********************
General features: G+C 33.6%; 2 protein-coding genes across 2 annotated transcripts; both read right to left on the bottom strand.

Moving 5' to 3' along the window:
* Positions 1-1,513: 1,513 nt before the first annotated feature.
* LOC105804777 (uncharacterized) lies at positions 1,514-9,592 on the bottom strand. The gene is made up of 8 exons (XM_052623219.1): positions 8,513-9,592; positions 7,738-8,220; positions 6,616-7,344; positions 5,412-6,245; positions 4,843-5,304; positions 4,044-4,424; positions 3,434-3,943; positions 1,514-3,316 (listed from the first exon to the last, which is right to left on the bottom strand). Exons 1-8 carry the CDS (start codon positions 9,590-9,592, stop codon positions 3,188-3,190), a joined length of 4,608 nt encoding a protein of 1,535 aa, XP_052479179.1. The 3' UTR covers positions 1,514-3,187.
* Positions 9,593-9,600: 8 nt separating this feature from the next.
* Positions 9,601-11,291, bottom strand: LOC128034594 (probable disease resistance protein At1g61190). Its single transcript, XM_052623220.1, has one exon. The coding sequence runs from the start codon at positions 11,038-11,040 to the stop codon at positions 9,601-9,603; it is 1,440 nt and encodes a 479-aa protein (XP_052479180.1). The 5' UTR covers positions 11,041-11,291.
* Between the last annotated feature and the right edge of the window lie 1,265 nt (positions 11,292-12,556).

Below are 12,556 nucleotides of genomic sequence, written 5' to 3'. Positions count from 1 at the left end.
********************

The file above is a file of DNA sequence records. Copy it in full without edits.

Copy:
General features: G+C 33.6%; 2 protein-coding genes across 2 annotated transcripts; both read right to left on the bottom strand.

Moving 5' to 3' along the window:
* Positions 1-1,513: 1,513 nt before the first annotated feature.
* LOC105804777 (uncharacterized) lies at positions 1,514-9,592 on the bottom strand. The gene is made up of 8 exons (XM_052623219.1): positions 8,513-9,592; positions 7,738-8,220; positions 6,616-7,344; positions 5,412-6,245; positions 4,843-5,304; positions 4,044-4,424; positions 3,434-3,943; positions 1,514-3,316 (listed from the first exon to the last, which is right to left on the bottom strand). Exons 1-8 carry the CDS (start codon positions 9,590-9,592, stop codon positions 3,188-3,190), a joined length of 4,608 nt encoding a protein of 1,535 aa, XP_052479179.1. The 3' UTR covers positions 1,514-3,187.
* Positions 9,593-9,600: 8 nt separating this feature from the next.
* Positions 9,601-11,291, bottom strand: LOC128034594 (probable disease resistance protein At1g61190). Its single transcript, XM_052623220.1, has one exon. The coding sequence runs from the start codon at positions 11,038-11,040 to the stop codon at positions 9,601-9,603; it is 1,440 nt and encodes a 479-aa protein (XP_052479180.1). The 5' UTR covers positions 11,041-11,291.
* Between the last annotated feature and the right edge of the window lie 1,265 nt (positions 11,292-12,556).

Below are 12,556 nucleotides of genomic sequence, written 5' to 3'. Positions count from 1 at the left end.